With several question marks on his alleged role in the 2008 ethnic killings still hanging and the continuous politically or religiously motivated killings in his own country, Ruto was expected to focus more on Kenya’s internal affairs. Why does he seem worried more about violence in Sudan than in his own country whose toll is comparable to that of fighting in Sudan within almost the same period? After all, he was elected to safeguard the well-being of his Kenyan fellow citizens first and foremost. As the saying goes “charity begins at home”.
Reinventing Ruto’s image
Nevertheless, Ruto’s quest for a role in the Sudan crisis may be viewed in the light of Kenya’s traditional peacemaking role in the region. It may also be seen as an attempt to rehabilitate his own image given the baggage of the 2008 post-election ethnic violence and the ICC case against him, which theoretically can be reopened.
Business partnership with Hemmeti:
However, there is a more selfish motive behind the Kenyan President’s feverish attempts to intervene in the Sudan conflict.
It is his business relation with Hemmeti.
This relationship came to light in January 2020 when Ruto, the Vice President of Kenya then, paid a bizarre and secret visit to Sudan. Unlike political leaders and state men who usually visit Capital Cities and have meetings with their counterparts of the host countries, Ruto only visited a gold miningز site, in the River Nile State, around 300 Km north of Khartoum, belonging to Al-Junaid Company, which is owned by Hemmeti. He did not see any of the senior officials of Sudan, nor was there any official comment from either capitals on the visit. Media outlets which disclosed news of the visit spoke of shipping a sizable amount of gold on board the private jet that ferried the Vice President. It is largely believed that Ruto has since become business partner to Hemmeti in a form of multi million US Dollar joint venture in the gold industry.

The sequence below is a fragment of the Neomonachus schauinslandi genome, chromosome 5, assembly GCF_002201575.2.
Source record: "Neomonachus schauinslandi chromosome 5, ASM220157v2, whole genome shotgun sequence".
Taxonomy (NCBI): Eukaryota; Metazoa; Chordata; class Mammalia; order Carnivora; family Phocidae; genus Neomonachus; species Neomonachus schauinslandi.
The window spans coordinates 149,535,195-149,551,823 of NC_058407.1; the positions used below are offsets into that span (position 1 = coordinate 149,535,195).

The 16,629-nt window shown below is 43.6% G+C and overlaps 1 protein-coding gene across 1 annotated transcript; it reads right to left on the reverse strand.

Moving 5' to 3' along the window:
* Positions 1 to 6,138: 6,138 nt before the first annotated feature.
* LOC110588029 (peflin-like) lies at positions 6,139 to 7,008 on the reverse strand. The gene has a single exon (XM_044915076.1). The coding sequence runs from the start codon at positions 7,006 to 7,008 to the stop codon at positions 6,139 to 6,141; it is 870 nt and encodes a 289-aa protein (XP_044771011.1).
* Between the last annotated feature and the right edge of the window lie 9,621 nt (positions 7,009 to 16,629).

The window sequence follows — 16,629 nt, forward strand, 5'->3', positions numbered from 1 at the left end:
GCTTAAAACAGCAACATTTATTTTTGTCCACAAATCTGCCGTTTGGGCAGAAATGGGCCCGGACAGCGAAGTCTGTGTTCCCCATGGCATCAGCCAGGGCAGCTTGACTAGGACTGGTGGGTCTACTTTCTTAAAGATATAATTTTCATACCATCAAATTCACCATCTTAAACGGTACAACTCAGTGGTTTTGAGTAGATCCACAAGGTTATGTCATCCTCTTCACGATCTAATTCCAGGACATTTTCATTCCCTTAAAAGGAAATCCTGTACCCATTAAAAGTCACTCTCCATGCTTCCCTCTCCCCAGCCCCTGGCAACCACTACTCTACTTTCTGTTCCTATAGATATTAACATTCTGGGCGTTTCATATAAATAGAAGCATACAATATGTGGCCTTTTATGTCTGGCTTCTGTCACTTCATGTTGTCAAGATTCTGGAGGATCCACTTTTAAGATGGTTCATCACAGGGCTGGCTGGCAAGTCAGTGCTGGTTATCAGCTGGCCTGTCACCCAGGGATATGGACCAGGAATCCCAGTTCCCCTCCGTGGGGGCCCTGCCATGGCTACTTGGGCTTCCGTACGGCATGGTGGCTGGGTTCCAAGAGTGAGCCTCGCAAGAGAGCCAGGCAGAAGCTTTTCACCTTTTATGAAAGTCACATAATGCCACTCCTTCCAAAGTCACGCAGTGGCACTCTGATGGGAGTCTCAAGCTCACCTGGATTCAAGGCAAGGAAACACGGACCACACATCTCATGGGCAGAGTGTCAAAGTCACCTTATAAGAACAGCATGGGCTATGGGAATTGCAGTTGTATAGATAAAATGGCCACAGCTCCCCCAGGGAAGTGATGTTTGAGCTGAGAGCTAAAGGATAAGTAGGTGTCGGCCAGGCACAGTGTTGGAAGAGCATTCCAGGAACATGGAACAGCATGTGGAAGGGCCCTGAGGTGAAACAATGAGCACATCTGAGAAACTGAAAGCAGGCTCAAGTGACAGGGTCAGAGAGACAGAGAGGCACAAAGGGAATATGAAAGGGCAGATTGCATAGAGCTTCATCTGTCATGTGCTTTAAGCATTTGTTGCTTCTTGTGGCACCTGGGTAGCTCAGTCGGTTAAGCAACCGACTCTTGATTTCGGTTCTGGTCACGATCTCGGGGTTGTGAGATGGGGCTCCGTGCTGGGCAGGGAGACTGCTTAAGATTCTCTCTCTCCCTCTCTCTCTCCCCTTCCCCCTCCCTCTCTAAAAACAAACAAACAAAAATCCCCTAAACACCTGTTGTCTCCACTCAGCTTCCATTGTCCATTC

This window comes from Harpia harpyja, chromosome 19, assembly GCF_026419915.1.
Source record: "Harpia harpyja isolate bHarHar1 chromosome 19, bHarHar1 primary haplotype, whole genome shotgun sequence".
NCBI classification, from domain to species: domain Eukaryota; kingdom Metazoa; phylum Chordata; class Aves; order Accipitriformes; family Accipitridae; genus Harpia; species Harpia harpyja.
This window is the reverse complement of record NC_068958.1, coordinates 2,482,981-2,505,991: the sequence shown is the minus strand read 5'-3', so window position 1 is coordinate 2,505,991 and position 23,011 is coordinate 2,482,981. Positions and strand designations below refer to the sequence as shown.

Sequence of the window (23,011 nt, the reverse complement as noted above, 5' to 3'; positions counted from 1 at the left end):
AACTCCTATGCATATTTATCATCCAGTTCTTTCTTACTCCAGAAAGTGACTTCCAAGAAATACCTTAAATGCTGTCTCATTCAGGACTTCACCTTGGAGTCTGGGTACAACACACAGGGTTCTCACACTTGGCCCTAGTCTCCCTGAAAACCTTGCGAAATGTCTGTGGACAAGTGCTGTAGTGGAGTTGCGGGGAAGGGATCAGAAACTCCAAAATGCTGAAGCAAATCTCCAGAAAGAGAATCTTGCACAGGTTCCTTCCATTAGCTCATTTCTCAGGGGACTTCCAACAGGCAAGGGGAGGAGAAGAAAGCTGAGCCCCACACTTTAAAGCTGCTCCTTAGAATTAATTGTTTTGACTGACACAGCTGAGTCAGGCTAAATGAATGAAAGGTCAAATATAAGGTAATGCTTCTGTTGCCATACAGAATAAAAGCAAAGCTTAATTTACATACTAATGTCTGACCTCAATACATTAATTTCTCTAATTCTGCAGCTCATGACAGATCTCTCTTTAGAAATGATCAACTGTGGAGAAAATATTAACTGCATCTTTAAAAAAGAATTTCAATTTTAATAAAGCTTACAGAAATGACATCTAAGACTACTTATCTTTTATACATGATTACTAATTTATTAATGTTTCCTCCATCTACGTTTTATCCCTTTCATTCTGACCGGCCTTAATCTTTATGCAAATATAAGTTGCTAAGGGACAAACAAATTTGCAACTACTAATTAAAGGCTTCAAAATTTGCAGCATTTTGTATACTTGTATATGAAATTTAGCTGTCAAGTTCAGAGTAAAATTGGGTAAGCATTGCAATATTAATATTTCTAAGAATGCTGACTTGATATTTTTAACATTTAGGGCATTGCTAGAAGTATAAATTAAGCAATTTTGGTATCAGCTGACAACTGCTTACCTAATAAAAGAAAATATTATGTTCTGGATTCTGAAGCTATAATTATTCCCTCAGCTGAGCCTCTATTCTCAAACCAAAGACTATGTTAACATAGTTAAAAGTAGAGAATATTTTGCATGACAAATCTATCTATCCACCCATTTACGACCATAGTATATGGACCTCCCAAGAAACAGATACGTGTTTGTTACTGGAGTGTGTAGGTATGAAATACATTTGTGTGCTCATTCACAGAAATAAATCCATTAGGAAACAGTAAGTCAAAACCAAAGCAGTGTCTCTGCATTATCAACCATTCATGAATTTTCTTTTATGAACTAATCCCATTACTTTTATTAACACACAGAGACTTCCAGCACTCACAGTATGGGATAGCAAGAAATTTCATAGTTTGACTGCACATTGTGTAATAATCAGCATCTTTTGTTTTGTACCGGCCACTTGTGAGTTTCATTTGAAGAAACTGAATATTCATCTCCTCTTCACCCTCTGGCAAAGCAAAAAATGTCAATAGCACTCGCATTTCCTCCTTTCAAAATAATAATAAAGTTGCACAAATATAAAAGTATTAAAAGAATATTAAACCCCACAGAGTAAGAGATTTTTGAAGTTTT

Member of the Sovereignty Council, General Yasir Al-Atta told Al-Sharq Al-Awsat newspaper that Hemmeti has around 72 ton gold kept in Russia and a “sisterly country” . Hemmeti is widely accused of engaging in smuggling and illegally trading in the gold extracted in Sudan. It is reported that Nairobi is an important transit point of the smuggled gold destined to Dubai. Such an illegal activity needs a high ranking protection in Nairobi.
Informed resources claim that Hemmeti has contributed around US Dollar 50 million to Ruto’s election campaign last year. If true, this must have cemented the relationship between the two.
In the light of the above, Ruto’s real motive seems to be to save his business partner, and of course his own share in the joint investment they have, rather than saving Sudanese people .
If that is the case, it will mean that Ruto is giving priority to his narrow personal interest over Kenya ‘s national interest. Sudan is one of the biggest importers of Kenyan tea. Ruto’s diplomacy or rather lack of diplomacy on Sudan, as expressed by the latest insane and irresponsible statements by his Trade Minister and the earlier undiplomatic statements by the Foreign Minister, may push Sudan to seek an alternative to the Kenyan tea. Uganda or Rwanda will be more than happy to provide that alternative.